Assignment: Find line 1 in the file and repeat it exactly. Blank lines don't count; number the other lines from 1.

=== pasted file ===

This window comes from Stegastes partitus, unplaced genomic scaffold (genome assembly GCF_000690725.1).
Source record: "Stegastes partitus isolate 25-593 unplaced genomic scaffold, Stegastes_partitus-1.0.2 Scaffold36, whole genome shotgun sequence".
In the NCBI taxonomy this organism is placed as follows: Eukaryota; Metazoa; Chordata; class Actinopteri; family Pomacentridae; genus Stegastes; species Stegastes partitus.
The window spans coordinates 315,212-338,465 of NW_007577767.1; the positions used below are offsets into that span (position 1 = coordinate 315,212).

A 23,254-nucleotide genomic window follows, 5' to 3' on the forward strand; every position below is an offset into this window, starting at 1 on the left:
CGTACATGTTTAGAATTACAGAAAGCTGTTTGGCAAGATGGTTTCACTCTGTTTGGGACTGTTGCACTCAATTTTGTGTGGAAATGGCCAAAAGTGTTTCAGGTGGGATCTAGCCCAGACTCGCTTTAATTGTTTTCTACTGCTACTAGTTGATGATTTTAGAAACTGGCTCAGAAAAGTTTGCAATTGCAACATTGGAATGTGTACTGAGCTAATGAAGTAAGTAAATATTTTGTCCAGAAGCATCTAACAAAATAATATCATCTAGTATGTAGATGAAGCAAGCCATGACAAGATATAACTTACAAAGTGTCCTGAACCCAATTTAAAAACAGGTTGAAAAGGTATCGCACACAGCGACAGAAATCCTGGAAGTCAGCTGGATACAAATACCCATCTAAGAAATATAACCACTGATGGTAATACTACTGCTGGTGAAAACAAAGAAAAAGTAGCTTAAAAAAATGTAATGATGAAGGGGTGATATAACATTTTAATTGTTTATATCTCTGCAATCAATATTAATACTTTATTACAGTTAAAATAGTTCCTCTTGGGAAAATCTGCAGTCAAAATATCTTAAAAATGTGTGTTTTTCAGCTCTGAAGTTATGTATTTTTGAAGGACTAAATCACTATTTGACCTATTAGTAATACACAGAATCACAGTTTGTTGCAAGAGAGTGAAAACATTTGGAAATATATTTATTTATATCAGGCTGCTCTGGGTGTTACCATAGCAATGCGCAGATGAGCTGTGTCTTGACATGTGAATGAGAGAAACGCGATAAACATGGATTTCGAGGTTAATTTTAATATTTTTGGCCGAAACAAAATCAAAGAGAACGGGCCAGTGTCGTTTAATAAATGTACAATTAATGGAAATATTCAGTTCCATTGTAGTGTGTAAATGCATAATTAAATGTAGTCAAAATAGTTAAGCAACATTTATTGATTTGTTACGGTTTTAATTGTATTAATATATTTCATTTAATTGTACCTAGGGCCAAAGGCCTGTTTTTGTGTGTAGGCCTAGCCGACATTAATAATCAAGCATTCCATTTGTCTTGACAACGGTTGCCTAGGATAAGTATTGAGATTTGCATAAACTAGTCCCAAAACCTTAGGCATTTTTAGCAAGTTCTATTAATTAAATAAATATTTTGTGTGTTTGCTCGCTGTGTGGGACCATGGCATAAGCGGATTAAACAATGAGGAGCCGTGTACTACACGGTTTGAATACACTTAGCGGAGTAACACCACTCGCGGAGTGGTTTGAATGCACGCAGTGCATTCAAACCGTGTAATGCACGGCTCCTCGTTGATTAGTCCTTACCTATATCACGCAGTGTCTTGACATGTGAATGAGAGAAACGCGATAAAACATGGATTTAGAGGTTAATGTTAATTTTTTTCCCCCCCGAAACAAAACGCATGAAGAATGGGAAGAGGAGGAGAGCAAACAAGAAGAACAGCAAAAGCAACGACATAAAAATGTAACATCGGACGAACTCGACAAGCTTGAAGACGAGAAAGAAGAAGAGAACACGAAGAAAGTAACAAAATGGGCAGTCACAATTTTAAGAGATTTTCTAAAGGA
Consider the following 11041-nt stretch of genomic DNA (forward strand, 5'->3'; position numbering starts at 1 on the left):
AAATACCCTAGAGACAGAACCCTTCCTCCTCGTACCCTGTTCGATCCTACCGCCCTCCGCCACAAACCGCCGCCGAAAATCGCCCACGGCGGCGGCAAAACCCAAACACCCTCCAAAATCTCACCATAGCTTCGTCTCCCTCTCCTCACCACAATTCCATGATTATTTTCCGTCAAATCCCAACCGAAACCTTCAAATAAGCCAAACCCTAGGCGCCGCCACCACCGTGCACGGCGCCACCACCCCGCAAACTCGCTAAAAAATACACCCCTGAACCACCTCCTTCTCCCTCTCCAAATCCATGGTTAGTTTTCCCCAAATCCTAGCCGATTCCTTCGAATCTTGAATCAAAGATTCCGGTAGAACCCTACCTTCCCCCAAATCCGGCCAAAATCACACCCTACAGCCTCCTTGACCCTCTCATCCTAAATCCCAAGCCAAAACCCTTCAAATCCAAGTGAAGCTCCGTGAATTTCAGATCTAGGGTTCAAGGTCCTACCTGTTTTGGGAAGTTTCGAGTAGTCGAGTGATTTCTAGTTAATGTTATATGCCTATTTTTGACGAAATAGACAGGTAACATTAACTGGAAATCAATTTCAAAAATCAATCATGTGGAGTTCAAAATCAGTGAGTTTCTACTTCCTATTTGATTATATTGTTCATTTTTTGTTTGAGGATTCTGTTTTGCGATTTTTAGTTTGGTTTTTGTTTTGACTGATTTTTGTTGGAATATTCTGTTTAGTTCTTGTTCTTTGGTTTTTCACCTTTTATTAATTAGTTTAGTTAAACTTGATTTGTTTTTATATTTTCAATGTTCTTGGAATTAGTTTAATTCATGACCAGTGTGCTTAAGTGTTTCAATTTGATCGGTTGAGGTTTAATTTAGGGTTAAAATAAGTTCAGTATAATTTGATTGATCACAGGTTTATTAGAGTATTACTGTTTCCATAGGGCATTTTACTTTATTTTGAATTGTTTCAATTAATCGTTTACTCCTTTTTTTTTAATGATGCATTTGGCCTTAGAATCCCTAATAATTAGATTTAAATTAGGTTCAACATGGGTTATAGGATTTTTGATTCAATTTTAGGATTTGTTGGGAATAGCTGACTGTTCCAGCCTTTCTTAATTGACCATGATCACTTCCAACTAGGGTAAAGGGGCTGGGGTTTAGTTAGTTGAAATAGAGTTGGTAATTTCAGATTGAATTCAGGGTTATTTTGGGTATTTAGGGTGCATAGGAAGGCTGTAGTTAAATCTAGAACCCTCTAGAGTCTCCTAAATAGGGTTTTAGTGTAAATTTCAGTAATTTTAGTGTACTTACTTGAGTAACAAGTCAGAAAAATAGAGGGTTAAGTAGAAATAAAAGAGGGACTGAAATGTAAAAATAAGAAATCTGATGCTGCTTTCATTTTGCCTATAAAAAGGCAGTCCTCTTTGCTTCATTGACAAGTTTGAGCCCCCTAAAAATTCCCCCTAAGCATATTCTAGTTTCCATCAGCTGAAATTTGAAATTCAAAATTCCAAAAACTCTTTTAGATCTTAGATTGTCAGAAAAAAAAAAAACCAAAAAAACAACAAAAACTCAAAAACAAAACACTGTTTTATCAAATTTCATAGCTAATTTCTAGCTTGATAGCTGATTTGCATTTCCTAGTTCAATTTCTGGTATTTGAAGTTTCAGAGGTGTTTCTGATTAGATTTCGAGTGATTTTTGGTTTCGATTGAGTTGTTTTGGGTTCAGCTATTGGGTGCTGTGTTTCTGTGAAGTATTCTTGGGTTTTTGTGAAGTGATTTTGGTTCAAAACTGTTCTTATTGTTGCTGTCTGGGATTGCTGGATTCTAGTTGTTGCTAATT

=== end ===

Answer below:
This window comes from Stegastes partitus, unplaced genomic scaffold (genome assembly GCF_000690725.1).